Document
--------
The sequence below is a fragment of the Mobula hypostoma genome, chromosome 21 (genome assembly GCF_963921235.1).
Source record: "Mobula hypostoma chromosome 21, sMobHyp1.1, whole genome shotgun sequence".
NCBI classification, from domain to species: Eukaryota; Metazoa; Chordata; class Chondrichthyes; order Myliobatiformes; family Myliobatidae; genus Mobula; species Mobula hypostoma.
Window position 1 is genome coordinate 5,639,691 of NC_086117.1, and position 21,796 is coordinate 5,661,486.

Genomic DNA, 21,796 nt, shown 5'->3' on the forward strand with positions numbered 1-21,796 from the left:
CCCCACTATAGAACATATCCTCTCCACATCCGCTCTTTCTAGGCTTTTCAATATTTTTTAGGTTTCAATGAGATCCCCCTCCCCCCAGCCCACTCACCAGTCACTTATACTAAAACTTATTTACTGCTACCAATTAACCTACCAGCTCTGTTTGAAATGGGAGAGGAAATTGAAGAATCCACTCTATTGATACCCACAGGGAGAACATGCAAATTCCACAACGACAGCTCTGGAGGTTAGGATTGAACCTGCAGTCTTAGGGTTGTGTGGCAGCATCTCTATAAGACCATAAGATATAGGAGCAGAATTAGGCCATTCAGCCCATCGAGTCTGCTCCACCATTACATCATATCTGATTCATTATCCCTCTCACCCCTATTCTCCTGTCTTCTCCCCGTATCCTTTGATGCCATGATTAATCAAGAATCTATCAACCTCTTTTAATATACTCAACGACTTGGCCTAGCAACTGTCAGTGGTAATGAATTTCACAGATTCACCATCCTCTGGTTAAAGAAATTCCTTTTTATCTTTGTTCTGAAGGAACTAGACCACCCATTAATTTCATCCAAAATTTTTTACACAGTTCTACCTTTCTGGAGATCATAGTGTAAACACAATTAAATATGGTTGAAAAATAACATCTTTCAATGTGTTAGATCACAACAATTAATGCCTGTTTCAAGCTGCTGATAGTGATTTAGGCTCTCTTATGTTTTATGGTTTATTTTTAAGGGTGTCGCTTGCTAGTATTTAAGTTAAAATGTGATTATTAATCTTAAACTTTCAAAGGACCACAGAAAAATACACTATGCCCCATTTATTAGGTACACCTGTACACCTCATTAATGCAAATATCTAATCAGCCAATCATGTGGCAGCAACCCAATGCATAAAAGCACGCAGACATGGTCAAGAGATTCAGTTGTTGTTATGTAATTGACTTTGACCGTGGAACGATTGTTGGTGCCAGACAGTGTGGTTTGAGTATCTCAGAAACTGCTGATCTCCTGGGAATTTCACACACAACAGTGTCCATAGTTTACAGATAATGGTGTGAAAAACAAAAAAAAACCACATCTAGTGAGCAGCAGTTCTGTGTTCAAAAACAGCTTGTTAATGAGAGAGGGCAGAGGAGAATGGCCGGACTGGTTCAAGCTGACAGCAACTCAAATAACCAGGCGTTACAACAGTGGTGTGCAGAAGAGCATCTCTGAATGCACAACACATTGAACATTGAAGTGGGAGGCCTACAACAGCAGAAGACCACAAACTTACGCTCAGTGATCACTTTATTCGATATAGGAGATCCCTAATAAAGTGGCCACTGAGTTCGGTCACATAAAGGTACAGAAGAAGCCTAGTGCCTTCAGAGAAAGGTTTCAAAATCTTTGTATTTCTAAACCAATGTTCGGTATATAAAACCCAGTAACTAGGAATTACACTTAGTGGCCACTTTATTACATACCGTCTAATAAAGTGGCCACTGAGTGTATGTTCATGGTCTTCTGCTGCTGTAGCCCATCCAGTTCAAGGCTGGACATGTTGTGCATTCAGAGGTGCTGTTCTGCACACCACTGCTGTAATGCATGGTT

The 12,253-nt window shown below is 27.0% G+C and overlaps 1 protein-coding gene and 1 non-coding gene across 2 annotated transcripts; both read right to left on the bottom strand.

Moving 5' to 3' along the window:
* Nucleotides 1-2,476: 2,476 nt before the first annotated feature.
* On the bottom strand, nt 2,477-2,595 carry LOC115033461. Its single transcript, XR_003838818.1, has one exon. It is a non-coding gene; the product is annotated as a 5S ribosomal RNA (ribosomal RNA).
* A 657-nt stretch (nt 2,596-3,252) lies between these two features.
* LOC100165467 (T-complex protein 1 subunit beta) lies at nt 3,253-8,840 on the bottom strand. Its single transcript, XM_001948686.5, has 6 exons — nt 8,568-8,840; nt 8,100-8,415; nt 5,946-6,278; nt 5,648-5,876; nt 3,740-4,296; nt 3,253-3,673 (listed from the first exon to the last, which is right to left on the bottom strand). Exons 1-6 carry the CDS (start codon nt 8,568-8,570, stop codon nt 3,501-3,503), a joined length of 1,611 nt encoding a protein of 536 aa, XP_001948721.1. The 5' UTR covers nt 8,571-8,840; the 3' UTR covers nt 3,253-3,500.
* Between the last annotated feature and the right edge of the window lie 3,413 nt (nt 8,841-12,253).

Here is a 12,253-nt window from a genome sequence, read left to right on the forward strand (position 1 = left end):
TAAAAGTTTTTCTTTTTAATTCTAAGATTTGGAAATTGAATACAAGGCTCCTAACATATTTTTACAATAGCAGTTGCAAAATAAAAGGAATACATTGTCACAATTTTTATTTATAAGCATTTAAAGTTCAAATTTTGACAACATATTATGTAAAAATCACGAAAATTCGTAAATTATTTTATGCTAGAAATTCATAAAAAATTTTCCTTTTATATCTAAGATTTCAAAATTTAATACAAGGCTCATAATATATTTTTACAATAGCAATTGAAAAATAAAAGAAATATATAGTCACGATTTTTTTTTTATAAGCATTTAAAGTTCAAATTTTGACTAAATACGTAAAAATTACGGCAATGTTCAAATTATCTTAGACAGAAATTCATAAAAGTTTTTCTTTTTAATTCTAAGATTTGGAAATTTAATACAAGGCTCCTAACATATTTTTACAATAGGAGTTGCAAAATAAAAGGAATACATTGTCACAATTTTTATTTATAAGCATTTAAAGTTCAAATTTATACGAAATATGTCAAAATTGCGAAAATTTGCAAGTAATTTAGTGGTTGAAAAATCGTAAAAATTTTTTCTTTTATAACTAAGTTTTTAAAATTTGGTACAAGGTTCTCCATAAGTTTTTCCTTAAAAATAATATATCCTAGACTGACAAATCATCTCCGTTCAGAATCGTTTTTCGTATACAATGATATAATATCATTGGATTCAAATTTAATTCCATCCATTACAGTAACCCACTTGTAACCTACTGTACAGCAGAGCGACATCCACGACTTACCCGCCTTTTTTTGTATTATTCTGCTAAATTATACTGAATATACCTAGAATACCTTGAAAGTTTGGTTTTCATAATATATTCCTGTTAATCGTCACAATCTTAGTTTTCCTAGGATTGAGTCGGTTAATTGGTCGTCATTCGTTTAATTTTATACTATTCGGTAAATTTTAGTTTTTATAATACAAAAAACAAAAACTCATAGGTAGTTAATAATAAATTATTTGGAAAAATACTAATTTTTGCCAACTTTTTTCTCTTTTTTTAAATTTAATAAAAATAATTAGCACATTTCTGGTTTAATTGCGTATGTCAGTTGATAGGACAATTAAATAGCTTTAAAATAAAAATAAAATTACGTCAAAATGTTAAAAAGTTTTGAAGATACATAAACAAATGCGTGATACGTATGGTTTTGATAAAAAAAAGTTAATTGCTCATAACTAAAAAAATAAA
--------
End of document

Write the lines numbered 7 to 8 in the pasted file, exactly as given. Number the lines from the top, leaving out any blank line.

The 12,253-nt window shown below is 27.0% G+C and overlaps 1 protein-coding gene and 1 non-coding gene across 2 annotated transcripts; both read right to left on the bottom strand.

Moving 5' to 3' along the window: